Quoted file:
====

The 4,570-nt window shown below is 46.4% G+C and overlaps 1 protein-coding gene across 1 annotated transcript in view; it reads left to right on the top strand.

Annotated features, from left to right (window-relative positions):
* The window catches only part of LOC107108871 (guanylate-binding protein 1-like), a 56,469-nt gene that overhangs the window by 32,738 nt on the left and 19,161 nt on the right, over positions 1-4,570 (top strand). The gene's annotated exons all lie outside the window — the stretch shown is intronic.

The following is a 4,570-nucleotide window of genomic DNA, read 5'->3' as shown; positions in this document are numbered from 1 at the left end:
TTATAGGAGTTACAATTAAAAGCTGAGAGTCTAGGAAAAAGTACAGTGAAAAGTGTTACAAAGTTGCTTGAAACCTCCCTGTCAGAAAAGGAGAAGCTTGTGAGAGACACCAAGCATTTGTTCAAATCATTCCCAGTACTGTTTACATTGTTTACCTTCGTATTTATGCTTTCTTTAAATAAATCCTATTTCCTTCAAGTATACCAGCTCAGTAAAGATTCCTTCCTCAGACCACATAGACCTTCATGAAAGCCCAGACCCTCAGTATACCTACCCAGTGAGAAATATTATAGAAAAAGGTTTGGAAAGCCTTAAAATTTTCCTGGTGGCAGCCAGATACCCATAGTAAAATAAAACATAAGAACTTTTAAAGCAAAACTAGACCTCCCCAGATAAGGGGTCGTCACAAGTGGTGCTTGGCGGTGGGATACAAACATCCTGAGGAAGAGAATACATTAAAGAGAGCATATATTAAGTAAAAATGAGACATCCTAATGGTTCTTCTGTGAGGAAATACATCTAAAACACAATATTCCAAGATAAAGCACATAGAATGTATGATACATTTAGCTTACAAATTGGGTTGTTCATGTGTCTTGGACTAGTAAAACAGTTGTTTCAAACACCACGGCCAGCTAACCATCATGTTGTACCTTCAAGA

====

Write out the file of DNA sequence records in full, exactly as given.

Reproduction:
The 4,570-nt window shown below is 46.4% G+C and overlaps 1 protein-coding gene across 1 annotated transcript in view; it reads left to right on the top strand.

Annotated features, from left to right (window-relative positions):
* The window catches only part of LOC107108871 (guanylate-binding protein 1-like), a 56,469-nt gene that overhangs the window by 32,738 nt on the left and 19,161 nt on the right, over positions 1-4,570 (top strand). The gene's annotated exons all lie outside the window — the stretch shown is intronic.

The following is a 4,570-nucleotide window of genomic DNA, read 5'->3' as shown; positions in this document are numbered from 1 at the left end:
TTATAGGAGTTACAATTAAAAGCTGAGAGTCTAGGAAAAAGTACAGTGAAAAGTGTTACAAAGTTGCTTGAAACCTCCCTGTCAGAAAAGGAGAAGCTTGTGAGAGACACCAAGCATTTGTTCAAATCATTCCCAGTACTGTTTACATTGTTTACCTTCGTATTTATGCTTTCTTTAAATAAATCCTATTTCCTTCAAGTATACCAGCTCAGTAAAGATTCCTTCCTCAGACCACATAGACCTTCATGAAAGCCCAGACCCTCAGTATACCTACCCAGTGAGAAATATTATAGAAAAAGGTTTGGAAAGCCTTAAAATTTTCCTGGTGGCAGCCAGATACCCATAGTAAAATAAAACATAAGAACTTTTAAAGCAAAACTAGACCTCCCCAGATAAGGGGTCGTCACAAGTGGTGCTTGGCGGTGGGATACAAACATCCTGAGGAAGAGAATACATTAAAGAGAGCATATATTAAGTAAAAATGAGACATCCTAATGGTTCTTCTGTGAGGAAATACATCTAAAACACAATATTCCAAGATAAAGCACATAGAATGTATGATACATTTAGCTTACAAATTGGGTTGTTCATGTGTCTTGGACTAGTAAAACAGTTGTTTCAAACACCACGGCCAGCTAACCATCATGTTGTACCTTCAAGA